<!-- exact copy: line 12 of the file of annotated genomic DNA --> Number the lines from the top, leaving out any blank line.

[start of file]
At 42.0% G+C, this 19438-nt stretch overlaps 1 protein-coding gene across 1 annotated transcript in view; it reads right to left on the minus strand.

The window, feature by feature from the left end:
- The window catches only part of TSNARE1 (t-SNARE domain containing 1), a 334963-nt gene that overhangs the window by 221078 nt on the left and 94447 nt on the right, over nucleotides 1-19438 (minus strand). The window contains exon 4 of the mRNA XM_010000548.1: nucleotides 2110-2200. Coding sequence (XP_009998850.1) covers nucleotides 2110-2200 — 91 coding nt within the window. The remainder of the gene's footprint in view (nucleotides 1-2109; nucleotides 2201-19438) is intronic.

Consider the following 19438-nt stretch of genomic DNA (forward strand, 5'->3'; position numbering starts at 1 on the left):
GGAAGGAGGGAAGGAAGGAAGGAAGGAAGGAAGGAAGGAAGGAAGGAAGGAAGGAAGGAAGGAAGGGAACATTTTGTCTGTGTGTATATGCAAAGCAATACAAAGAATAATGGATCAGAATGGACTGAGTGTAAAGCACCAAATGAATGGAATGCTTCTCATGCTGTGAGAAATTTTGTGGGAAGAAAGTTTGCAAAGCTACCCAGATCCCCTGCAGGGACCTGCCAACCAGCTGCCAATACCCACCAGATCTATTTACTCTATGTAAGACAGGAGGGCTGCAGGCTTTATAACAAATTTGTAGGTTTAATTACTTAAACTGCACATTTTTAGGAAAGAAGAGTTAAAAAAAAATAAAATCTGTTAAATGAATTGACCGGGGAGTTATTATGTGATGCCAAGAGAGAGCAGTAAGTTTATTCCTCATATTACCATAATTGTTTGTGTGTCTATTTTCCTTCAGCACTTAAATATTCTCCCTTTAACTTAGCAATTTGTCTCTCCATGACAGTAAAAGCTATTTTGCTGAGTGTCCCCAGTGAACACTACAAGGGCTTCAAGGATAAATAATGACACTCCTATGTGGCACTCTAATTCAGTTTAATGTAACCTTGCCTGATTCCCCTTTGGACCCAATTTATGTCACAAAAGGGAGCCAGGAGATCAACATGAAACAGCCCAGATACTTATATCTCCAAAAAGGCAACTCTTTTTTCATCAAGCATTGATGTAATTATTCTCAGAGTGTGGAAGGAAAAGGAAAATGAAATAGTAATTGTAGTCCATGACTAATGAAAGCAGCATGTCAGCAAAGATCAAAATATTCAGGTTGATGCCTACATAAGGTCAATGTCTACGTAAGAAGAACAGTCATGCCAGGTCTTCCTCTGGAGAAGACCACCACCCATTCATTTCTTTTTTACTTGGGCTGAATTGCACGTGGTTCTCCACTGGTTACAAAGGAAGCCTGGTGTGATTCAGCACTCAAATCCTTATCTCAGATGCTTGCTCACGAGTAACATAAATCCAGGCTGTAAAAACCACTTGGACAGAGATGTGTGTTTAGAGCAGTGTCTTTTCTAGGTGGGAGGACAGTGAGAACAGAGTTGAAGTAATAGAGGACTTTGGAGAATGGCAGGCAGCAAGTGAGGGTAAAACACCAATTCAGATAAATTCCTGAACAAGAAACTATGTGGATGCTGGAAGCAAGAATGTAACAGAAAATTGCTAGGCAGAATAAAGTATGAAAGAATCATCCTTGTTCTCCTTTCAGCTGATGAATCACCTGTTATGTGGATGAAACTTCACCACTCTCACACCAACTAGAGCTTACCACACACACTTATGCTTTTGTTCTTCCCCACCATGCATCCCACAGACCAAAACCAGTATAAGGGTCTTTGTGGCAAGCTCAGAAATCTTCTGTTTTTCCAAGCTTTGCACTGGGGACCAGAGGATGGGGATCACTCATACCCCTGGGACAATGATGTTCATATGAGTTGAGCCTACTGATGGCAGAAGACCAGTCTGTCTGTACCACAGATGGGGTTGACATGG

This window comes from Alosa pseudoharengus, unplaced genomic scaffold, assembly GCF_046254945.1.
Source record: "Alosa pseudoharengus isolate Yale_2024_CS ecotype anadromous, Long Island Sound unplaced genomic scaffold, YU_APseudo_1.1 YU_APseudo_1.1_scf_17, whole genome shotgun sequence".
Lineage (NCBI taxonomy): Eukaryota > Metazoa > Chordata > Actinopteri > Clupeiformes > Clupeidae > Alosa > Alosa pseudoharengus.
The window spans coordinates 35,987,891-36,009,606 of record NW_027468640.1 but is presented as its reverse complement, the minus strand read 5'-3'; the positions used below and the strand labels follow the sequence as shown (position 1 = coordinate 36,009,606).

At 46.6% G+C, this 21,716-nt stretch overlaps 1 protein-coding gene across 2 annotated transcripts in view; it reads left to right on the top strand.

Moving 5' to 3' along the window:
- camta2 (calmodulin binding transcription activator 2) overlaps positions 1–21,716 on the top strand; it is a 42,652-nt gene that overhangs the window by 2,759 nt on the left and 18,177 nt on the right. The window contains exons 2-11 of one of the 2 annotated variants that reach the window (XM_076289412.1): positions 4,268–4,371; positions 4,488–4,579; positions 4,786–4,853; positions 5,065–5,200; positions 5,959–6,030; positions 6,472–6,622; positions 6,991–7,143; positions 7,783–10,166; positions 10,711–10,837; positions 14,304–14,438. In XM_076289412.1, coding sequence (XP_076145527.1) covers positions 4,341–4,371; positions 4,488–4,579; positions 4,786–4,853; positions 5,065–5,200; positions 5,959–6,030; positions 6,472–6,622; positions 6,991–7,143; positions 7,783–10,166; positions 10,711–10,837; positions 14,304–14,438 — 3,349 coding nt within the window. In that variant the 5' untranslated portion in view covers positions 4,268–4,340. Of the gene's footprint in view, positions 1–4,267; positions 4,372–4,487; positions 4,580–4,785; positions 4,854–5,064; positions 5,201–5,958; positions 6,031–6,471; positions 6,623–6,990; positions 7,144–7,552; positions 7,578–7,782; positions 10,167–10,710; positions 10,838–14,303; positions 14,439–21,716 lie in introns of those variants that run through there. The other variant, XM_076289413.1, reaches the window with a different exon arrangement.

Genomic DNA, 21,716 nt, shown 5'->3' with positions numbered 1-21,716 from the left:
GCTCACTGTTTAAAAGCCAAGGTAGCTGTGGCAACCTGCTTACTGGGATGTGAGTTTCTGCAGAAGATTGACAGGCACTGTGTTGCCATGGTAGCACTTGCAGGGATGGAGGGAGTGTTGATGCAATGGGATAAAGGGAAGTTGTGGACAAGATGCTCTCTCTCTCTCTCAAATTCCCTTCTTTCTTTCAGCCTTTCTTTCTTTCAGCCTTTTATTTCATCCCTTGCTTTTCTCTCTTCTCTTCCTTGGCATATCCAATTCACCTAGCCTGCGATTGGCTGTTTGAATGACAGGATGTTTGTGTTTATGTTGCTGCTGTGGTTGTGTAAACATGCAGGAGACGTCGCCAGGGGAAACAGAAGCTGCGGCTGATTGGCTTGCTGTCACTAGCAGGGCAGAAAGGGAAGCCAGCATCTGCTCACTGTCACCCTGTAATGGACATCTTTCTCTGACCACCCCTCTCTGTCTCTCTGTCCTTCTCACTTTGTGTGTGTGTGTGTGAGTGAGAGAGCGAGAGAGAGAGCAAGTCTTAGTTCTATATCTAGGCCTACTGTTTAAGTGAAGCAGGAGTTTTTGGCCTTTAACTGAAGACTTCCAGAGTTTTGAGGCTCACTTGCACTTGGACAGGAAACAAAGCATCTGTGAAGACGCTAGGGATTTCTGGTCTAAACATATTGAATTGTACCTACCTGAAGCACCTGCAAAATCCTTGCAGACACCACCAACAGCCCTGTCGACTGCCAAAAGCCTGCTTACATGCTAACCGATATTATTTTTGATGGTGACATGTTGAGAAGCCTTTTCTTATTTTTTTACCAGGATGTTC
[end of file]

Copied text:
- camta2 (calmodulin binding transcription activator 2) overlaps positions 1–21,716 on the top strand; it is a 42,652-nt gene that overhangs the window by 2,759 nt on the left and 18,177 nt on the right. The window contains exons 2-11 of one of the 2 annotated variants that reach the window (XM_076289412.1): positions 4,268–4,371; positions 4,488–4,579; positions 4,786–4,853; positions 5,065–5,200; positions 5,959–6,030; positions 6,472–6,622; positions 6,991–7,143; positions 7,783–10,166; positions 10,711–10,837; positions 14,304–14,438. In XM_076289412.1, coding sequence (XP_076145527.1) covers positions 4,341–4,371; positions 4,488–4,579; positions 4,786–4,853; positions 5,065–5,200; positions 5,959–6,030; positions 6,472–6,622; positions 6,991–7,143; positions 7,783–10,166; positions 10,711–10,837; positions 14,304–14,438 — 3,349 coding nt within the window. In that variant the 5' untranslated portion in view covers positions 4,268–4,340. Of the gene's footprint in view, positions 1–4,267; positions 4,372–4,487; positions 4,580–4,785; positions 4,854–5,064; positions 5,201–5,958; positions 6,031–6,471; positions 6,623–6,990; positions 7,144–7,552; positions 7,578–7,782; positions 10,167–10,710; positions 10,838–14,303; positions 14,439–21,716 lie in introns of those variants that run through there. The other variant, XM_076289413.1, reaches the window with a different exon arrangement.